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Mathias Buttet

Mathias Buttet

President and CEO, BNB Concept and
Founder of Confrérie Horlogère

If you remember the ads from various computer companies that proclaimed “Intel Inside,” then you have a quick understanding of BNB’s role in the watch industry as a designer of movements for leading watch companies, and why the Duillier-based company has enjoyed phenomenal growth as part of the luxury watch boom. Though the Swiss watch industry is now in flux, BNB is still growing and expanding, if not without some dramatic changes. Recently Elite Traveler Editor-in-Chief, Douglas Gollan, traveled to Chéserex, about 20 miles outside of Geneva, where he had lunch with owner, founder and CEO Mathias Buttet. The discussion ranged from management philosophy, luck, working with his mother-in-law and the launch of a new company, Confrérie Horlogère, that will bring Buttet out of the shadows and into the limelight.

ET: Tell us a bit about your background.

Mathias Buttet: I was a micro-technique engineer, then worked for Vacheron Constantin and Franck Muller. I founded BNB in 2004 and we are a maker of movements for other watchmakers. So far our growth on the top line has been about 200 percent per year. We have over 30 customers, and the ones I am allowed to name are Hermès, Hublot, Concord, Romain Jerome, HD3, DeWitt, Bell & Ross and Franc Vila.

We started in the basement of my house. There is a huge open fireplace to make fondue and we kept my wine down there. There were four of us. We finally got offices because we ran out of wine and today we have 182 people in the company.

ET: What is Confrérie Horlogère and why are you starting in such a difficult time?

Mathias Buttet: We actually started in April 2008. In BNB we have over 100 watchmakers and their average age is 27. In most companies that make movements, it is an assembly line. At BNB each watchmaker makes everything A to Z, which is unusual.

That’s the strength, but it was also a disadvantage. Other companies were stealing my people, so I was watching the Swiss version of American Idol, and I got the idea to give the people the opportunity to develop their own brand—except Simon Cowell isn’t going to eliminate somebody each week.

Confrérie Horlogère is a brand incubator. And like baby chicks in an incubator, some will grow and thrive, and some will die. But the ones I choose will be able to make a watch that will have their name on it “by Confrérie Horlogère.” The watchmaker will get 20 percent of the profits of their watch, so it’s a bit like the model in the movies where the actor takes a percentage of the box office. The watchmaker is motivated to make something that will have commercial success. To start we will have seven watchmakers and each watch will be a limited edition of 10 pieces except for the engraver who will make only one watch because his piece takes some 1,600 hours of labor for hand-engravings so it is absolutely not possible to reproduce it.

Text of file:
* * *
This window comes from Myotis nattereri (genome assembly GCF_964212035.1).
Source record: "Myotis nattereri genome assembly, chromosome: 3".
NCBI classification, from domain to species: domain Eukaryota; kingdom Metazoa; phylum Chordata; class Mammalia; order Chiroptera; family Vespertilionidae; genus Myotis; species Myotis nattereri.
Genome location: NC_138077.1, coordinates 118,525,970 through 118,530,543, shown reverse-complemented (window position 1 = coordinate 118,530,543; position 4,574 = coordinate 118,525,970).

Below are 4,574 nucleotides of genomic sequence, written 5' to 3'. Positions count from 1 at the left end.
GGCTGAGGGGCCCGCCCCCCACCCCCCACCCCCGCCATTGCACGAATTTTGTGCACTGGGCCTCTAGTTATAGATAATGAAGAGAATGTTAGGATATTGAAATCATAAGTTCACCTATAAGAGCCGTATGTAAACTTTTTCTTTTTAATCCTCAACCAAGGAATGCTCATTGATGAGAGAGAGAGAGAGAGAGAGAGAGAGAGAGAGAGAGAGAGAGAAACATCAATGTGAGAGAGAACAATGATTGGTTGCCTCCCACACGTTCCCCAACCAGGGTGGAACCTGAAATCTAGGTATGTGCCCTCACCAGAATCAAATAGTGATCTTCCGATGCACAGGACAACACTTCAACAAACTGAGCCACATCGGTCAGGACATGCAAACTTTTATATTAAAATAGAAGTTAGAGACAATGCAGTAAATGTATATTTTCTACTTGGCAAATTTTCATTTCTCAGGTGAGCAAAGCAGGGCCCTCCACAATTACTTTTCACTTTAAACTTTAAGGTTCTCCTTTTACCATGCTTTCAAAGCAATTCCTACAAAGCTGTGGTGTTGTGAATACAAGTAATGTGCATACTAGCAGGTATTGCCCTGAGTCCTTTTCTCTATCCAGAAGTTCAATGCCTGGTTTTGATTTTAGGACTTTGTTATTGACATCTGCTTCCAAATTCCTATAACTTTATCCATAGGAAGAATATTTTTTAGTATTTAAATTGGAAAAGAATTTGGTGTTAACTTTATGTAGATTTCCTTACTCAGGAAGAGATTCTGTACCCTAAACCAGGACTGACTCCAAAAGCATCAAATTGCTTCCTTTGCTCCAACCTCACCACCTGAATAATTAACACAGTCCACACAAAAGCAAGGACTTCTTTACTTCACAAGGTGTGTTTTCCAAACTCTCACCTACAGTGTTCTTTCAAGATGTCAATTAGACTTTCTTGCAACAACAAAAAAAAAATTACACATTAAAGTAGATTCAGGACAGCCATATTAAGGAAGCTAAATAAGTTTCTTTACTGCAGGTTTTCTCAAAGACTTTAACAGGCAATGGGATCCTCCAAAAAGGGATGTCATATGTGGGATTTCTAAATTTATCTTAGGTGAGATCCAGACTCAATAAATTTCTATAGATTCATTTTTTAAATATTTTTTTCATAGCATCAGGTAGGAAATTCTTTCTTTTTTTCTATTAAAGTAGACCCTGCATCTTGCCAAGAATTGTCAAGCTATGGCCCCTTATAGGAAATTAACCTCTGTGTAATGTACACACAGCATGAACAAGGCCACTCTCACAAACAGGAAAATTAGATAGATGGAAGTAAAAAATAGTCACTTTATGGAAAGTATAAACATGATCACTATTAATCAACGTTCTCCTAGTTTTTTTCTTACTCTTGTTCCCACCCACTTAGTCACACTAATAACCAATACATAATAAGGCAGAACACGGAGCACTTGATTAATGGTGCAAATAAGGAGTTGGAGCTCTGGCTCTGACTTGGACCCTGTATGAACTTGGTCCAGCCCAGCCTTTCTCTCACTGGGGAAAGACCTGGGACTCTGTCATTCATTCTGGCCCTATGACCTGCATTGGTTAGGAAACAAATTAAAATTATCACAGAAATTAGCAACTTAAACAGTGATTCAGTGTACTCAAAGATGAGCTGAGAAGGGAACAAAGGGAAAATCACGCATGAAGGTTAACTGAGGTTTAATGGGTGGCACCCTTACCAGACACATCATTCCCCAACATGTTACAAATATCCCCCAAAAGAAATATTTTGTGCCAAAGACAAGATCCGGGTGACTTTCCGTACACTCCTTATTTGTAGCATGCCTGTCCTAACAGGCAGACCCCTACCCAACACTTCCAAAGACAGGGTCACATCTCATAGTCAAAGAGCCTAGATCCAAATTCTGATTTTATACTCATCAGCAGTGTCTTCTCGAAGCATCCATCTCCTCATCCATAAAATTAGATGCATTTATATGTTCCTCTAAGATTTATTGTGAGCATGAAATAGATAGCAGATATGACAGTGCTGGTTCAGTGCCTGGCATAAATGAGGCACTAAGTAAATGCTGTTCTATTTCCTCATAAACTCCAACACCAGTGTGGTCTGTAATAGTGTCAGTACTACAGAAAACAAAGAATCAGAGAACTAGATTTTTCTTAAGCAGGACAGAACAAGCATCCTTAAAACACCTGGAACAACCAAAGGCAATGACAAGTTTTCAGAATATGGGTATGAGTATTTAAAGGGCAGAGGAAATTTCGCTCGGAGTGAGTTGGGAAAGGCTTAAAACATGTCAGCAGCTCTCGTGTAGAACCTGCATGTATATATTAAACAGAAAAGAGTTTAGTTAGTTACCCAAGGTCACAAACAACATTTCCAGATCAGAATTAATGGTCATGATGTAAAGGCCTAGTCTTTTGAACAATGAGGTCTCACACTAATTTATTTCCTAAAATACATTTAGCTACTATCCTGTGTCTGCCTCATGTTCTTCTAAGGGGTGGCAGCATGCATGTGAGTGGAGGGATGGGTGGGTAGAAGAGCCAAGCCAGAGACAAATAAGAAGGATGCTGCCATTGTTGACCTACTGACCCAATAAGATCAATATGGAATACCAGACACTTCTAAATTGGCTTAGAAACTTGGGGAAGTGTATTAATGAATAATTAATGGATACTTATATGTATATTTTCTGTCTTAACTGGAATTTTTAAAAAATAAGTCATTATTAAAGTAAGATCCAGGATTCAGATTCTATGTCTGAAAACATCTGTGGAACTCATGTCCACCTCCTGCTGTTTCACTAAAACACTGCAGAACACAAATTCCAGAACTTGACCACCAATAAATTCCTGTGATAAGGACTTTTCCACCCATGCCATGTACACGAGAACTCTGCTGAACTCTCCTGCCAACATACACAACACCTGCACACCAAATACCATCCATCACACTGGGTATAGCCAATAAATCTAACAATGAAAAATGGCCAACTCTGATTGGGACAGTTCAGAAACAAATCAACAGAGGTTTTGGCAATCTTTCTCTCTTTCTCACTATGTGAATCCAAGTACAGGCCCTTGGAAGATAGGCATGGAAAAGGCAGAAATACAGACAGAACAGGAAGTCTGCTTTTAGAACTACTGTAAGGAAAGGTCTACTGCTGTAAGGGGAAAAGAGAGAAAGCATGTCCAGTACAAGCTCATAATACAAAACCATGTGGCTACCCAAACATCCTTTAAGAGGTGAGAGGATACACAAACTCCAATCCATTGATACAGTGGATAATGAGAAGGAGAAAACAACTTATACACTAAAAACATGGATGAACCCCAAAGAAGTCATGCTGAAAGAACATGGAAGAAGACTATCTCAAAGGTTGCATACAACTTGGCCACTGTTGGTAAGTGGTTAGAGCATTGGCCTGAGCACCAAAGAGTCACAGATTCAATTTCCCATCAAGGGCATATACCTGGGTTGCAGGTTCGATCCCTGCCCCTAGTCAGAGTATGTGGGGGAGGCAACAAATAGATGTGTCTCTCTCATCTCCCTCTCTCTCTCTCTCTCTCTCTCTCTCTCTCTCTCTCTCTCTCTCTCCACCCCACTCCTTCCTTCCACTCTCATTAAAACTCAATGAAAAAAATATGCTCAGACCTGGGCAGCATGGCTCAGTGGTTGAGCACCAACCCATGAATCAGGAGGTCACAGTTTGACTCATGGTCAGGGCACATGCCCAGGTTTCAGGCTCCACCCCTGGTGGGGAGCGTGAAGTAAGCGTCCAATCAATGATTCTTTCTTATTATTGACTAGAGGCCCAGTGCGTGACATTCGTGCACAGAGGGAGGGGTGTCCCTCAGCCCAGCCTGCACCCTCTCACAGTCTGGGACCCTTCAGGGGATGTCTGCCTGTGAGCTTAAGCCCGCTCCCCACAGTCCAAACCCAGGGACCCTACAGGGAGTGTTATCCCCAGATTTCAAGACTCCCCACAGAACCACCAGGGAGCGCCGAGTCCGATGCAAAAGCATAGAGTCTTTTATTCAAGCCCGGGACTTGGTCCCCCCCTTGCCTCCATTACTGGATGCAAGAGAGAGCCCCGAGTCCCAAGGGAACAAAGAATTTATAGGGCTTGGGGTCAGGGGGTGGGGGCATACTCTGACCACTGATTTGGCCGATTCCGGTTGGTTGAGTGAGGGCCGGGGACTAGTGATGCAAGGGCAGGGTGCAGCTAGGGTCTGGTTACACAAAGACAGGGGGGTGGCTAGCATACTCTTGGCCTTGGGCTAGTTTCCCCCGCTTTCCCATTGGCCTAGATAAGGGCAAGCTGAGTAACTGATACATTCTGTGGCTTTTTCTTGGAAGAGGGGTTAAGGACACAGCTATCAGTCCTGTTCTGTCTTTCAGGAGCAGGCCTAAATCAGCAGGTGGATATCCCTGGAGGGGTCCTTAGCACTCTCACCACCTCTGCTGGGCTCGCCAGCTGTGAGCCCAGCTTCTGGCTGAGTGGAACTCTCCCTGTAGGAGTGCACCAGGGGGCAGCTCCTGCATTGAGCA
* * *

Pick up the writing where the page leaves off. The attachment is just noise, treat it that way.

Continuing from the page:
ET: So how did you choose the first seven?

Mathias Buttet: It wasn’t a contest to say for example these are the seven best, because that was not the message I wanted to send to everyone. I simply wanted to give talented and creative watchmakers and artisans working for BNB the chance to express themselves in a free way and, moreover, not to discriminate against women. If you look at the Swiss watch industry it is all Swiss men. Even though 50 percent of students in watchmaking school are women, somehow they disappear.

So the only “obligations” were: you must be creative; able to express your passions, character, your interests through your project while respecting the highest standards of quality. Moreover people coming from different cultures could give different interpretations to haute horlogerie; different backgrounds mean different ways of “looking at the world.” This is the reason why in the Confrérie Horlogère there are people coming from India, Portugal, Italy, Japan. Men and women were equal in the selection; and actually in the Confrérie Horlogère there are four men and three women. In the future their commitment is to present projects that will be more and more complex, not necessarily in terms of mechanical complexity, but mostly in terms of innovation or aesthetics.

ET: So this is a great opportunity for young watchmakers?

Mathias Buttet: Young is in the mind and enthusiasm. It could be an eighty-year-old person who has a fresh idea.

ET: So what is the relationship between Confrérie Horlogère and BNB?

Mathias Buttet: It is like having a thirty-first client. Right now BNB makes over 130 different calibers and we do everything in-house.

ET: And are these your only two companies?

Mathias Buttet: In April we bought the company Generale Ressorts that makes mainsprings, which is the spring that provides the power of the watch. The company has an 80 percent share of all mainsprings so this was an important step for us.

ET: So with all the troubles with the world economy and the decrease in watch exports, how is your business faring?